The Modern Day Sexual Predator…and the simplest way to avoid them

The Modern Day Sexual Predator…and the simplest way to avoid them

Unfortunately, one can’t ignore the sad truth of Chaya Kurtz’s “How To Spot A Spiritual Sexual Predator” essay, appearing at Hevria.com currently (see here); sexual predators are everywhere, as much working in the spiritual arts, as anywhere else. Kurtz bounced her piece off a recent New York Times profile of an accused abuser ex rabbi who had fashioned himself as a “new age guru” after getting booted from the “Jewish world.” She also makes a good point of how people prone to these heinous actions seemingly slither all too easily from one place to the next (one only has to recall too many instances of priest ‘kid touchers’ being moved from parish to parish). Kurtz also lays out solid ground rules for how to avoid these sick individuals; “How To Spot A Spiritual Sexual Predator” is solid fascinating reporting.

But what really can worry any reader of these all-to-real statistics, is that these particular predators come in all shapes, sizes…and genders. Surely, there have been fewer reported cases of female sexual abusers then men (history also reveals fewer female serial killers then male serial killers) and in fairness to Kurtz, her article took off from that recent case of a man turned from rabbi to guru. But we need be careful, instill good sense in our children of all ages, to as much be cautioned against The Man Who Wants To Spiritually Connect With You — Through Your Body, The Humble Man Who Talks About Himself — A Lot or the The Very, Very Sensitive New Age Guy (just some of the titles of Kurtz’s ‘types’) as we need to be with women who exhibit this, or any other, icky behavior that sends us up our red flags.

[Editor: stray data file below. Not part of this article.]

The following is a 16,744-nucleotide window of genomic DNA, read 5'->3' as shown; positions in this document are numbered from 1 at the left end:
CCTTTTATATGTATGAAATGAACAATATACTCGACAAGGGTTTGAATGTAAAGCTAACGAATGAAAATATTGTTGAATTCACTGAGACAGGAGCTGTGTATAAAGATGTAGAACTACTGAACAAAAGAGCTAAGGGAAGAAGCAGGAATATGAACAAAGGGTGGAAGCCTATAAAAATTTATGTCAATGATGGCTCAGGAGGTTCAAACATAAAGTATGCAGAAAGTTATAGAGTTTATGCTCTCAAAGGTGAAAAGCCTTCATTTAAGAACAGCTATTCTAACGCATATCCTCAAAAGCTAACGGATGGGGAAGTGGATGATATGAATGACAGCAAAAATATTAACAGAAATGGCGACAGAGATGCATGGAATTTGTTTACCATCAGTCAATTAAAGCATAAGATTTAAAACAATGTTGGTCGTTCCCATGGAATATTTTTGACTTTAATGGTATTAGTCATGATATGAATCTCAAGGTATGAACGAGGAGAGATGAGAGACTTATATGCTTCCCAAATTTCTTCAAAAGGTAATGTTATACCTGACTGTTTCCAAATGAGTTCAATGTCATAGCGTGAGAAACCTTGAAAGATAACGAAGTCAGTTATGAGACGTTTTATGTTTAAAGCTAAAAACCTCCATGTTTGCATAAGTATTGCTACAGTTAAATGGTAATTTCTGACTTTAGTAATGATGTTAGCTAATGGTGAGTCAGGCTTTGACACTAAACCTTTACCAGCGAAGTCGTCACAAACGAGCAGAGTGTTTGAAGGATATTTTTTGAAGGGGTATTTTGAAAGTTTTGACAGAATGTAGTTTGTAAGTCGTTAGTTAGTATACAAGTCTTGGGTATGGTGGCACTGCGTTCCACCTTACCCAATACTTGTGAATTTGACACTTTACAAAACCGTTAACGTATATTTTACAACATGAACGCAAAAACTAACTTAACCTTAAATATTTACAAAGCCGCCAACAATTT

Indeed the very best advice against recognizing the sickest of our society comes at the end of Kurtz’s piece, summed up in two simple sentences. Addressing every human’s ability to recognize those ubiquitous red flags in someone’s nature, regardless of the offender’s gender, age, ethnicity or religious affiliation, Kurtz ends her article with:

“Trust your gut. If you feel uncomfortable, get out.”

A better caution against a sexual predictor has never been written.


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